Tuesday, January 12, 2010

Enhancing the Wetlands Act

The Inland Wetlands and Watercourses Act, General Statutes § 22a-36 et seq., a portion of chapter 440, begins with a legislative finding, § 22a-36, that comprises six sentences. A reasonable length if the last sentence didn't occupy fourteen lines in the text. (I'm happy that I was required to memorize the Preamble to the United States Constitution in sixth grade instead of § 22a-36.) In numerous state Supreme Court cases the court has excerpted sometimes large chunks of the legislative finding as a backdrop against which it evaluates a wetlands issue. The finding has proven to be a vital part of the statutory "organism," if you will.

Beginning about two years ago a group of environmental organizations and individuals began meeting to contemplate proposing amendments to the wetlands act. Originally the sole focus was on the concept of legislation to protect vegetated areas alongside rivers and streams. During the process of developing that proposal a dialog occurred about the "malaise" some were feeling about the Supreme Court cases that were released in the first half of the 2000s. (For some background on that issue, see Countdown to 2010, posts on Dec. 28, 2009 and Dec. 29, 2009.)

During that time the group met with various representatives of the Department of Environmental Protection. Steve Tessitore, the DEP's municipal liaison in the Inland Water Resources Division, noted the difference in the statutes regulating tidal wetlands and inland wetlands. The tidal wetlands act predated the inland wetlands and watercourses act. It also consolidated all regulatory authority over tidal wetlands with the commissioner of DEP. But most importantly, Steve pointed out that the legislative finding in the tidal wetlands act declared the policy of the state was to "preserve the wetlands and to prevent the despoliation and destruction thereof." General Statutes § 22a-28.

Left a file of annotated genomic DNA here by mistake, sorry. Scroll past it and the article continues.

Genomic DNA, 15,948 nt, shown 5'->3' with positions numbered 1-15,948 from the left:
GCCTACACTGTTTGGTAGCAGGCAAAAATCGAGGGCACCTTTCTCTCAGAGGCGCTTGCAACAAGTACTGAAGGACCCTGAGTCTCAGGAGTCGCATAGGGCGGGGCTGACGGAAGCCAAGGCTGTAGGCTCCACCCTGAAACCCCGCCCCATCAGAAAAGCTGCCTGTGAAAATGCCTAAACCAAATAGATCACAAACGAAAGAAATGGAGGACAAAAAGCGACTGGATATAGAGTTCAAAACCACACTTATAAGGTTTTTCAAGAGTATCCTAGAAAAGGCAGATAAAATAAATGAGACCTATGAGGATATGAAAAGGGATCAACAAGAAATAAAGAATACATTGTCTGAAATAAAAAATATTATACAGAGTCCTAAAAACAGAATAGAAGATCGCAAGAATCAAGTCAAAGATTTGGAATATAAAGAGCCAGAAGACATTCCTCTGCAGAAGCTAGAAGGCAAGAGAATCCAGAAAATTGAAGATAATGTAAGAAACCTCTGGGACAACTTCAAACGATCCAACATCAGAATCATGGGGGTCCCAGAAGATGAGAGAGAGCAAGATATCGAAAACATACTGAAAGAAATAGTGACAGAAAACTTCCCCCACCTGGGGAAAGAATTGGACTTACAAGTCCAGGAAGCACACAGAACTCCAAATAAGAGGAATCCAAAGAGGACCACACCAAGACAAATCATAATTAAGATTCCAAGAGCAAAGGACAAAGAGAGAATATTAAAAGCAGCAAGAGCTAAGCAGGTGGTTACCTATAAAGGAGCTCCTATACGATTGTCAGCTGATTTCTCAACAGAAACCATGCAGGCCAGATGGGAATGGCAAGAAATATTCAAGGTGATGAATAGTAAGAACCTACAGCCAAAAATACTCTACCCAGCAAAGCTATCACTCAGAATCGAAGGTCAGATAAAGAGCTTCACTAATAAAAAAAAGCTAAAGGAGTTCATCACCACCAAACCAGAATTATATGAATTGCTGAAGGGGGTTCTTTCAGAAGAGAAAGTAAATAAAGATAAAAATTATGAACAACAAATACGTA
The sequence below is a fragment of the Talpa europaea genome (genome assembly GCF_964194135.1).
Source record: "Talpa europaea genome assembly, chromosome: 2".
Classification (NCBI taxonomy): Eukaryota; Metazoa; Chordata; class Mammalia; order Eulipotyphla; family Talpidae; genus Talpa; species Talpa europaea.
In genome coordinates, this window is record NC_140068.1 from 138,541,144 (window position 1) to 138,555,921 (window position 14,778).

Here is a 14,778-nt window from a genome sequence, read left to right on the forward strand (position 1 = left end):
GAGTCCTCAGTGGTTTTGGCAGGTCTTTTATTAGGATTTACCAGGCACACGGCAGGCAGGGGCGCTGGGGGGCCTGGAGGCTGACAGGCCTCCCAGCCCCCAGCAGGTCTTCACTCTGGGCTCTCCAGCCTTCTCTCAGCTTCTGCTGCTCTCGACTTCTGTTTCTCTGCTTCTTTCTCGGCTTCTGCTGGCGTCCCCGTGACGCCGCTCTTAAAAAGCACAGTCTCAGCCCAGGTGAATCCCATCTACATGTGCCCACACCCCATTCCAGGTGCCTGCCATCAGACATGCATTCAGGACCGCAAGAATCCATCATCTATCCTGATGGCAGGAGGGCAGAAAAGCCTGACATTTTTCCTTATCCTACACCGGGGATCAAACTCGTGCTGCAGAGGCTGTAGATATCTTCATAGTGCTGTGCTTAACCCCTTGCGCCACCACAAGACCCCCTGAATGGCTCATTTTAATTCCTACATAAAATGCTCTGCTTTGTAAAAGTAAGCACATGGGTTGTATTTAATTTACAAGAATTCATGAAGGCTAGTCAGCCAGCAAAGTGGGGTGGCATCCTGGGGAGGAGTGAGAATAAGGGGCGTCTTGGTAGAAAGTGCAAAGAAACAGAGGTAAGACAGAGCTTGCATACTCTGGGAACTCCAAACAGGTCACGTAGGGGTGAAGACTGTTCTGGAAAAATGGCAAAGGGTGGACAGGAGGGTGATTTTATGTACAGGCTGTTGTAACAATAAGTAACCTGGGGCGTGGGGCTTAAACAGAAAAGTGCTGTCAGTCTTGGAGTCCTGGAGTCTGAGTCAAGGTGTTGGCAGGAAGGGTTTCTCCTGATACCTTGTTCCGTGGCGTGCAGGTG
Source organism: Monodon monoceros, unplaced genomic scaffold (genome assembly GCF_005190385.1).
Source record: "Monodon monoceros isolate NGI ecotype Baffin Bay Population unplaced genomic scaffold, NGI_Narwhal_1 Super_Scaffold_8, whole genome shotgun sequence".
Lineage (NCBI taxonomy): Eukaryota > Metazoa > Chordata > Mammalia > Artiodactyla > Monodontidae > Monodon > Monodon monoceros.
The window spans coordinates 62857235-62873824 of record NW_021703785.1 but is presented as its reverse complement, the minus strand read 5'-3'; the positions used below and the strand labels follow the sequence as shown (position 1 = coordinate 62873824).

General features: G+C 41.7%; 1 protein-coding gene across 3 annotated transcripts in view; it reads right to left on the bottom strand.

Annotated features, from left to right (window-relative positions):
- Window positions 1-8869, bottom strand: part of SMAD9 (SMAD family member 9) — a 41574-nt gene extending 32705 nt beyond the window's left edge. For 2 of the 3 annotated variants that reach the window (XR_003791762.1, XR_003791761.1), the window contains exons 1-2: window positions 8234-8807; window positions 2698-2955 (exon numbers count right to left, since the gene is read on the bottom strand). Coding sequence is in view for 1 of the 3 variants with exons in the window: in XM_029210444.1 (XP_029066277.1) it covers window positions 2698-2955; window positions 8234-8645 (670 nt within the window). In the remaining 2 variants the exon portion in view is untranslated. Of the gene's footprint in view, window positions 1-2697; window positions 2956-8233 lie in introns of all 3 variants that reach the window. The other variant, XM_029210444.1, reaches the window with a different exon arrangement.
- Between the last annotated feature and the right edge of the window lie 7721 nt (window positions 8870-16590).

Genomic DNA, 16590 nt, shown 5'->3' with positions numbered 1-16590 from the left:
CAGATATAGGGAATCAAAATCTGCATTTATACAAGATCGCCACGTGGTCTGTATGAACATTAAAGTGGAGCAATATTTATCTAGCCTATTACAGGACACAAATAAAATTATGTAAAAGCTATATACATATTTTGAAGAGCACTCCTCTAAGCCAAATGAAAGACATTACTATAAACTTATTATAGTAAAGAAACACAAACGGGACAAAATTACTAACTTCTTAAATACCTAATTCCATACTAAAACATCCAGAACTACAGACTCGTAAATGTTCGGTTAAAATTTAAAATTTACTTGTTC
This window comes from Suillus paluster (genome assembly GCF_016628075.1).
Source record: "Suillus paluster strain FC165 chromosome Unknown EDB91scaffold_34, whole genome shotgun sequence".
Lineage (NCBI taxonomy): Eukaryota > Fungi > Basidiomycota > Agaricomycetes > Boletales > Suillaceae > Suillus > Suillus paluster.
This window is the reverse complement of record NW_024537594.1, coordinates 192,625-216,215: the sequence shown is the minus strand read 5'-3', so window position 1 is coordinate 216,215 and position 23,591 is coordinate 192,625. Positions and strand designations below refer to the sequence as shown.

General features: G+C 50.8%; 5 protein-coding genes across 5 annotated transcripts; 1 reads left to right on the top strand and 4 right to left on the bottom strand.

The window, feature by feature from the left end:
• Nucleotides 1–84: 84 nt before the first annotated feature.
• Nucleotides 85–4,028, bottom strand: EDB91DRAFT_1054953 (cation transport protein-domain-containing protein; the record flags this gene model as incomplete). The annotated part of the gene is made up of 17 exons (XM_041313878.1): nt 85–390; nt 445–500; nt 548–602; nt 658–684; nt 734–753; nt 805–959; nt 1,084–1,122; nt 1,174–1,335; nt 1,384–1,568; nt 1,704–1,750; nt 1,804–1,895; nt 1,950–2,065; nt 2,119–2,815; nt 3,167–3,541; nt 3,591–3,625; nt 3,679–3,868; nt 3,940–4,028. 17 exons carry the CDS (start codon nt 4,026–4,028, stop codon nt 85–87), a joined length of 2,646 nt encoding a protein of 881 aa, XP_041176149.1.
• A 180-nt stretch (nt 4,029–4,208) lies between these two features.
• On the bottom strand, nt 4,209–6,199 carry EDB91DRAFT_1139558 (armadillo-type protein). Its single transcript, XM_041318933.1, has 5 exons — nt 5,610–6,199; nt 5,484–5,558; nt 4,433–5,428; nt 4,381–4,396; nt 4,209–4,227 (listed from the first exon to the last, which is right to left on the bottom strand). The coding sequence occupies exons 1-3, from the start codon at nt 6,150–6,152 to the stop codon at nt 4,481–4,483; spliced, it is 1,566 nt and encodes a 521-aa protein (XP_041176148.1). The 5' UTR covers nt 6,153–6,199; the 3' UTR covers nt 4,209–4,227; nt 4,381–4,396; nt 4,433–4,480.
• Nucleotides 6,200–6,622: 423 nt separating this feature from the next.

In contrast, what was declared to be the "evil" regarding inland wetlands was the "unregulated use" or "unregulated activity." These phrases are found in the second, third and fourth sentences of § 22a-36. What this legislative finding preceded was a law that "regulates" the uses, not prevents the use of wetlands. With the idea that what's good for tidal wetlands is good for inland wetlands and influenced by Steve Tessitore's insight, I suggested that the group consider plucking the language from the tidal wetlands act and inserting it into the inland wetlands act. The idea was enthusiastically received and found its way into a bill last session entitled "An Act Concerning Enhancements to the Inland Wetlands and Watercourses Act." (Other enhancements were also included in that act which won't be discussed in this post.) The bill gathered momentum but was ultimately not passed.

In August 2009 the state Supreme Court released its decision in Unistar Properties, LLC v. Conservation & Inland Wetlands Commission, 293 Conn. 93 (2009). The case is very important for its interpretation of the provisions of the wetlands law enacted in 2004 regarding wildlife. (See the entry for December 31, 2009 for an elaboration of the value of the case.) In beginning its legal analysis of the statute, the court appropriately began with a reference to the legislative finding. I found myself squinting and rubbing my eyes as I read the words in quotations by the court declaring the legislative purpose to include "preserv[ing] the wetlands and . . . prevent[ing] the despoliation thereof." Unistar Properties, LLC v. Conservation & Inland Wetlands Commission, 293 Conn. 93, 106 (2009). Didn't that bill die in the 2009 legislative session? The Supreme Court elevated the value of inland wetlands to the status of tidal wetlands. Whether intentional or not is unknown. It underscores the importance of the legislative finding in the statute. Various legislative offices and individuals frowned upon proposals to amend legislative findings as non-substantive. The actions of the Supreme Court prove them wrong. A legislative finding is highly regarded by the Supreme Court. Look for that legislative bill to resurface this upcoming legislative session.

In the next entry I'll "daylight" another Supreme Court case in which an inadvertent reference to a section of the tidal wetlands act may have buried the court's affirming the highest penalty ever awarded for violations under the Inland Wetlands and Watercourses Act.

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